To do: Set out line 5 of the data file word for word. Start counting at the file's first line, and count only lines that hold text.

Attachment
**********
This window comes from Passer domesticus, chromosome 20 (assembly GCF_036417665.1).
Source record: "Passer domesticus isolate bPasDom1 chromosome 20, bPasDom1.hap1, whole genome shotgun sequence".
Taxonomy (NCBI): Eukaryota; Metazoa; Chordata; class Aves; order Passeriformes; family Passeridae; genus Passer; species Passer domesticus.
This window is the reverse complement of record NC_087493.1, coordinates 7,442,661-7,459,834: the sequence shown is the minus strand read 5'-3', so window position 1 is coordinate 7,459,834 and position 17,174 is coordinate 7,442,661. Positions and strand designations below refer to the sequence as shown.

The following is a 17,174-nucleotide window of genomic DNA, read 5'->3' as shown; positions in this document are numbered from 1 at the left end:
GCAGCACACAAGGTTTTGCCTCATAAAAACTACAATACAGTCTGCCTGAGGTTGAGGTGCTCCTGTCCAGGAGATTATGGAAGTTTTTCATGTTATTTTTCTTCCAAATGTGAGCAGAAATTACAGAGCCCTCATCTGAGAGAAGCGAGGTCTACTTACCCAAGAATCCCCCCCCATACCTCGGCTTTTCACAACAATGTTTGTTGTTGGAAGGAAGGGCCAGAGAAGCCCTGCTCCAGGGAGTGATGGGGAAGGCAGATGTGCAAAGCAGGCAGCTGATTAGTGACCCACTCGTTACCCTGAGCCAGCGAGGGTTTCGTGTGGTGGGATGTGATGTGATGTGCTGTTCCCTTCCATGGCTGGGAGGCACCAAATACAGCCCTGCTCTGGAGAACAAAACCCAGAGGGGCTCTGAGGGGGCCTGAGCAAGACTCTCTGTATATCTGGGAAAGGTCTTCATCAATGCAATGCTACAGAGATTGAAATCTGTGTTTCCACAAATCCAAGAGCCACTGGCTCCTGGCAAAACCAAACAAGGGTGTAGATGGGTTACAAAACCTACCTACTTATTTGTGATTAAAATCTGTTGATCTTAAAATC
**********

The following is a 17,174-nucleotide window of genomic DNA, read 5'->3' as shown; positions in this document are numbered from 1 at the left end: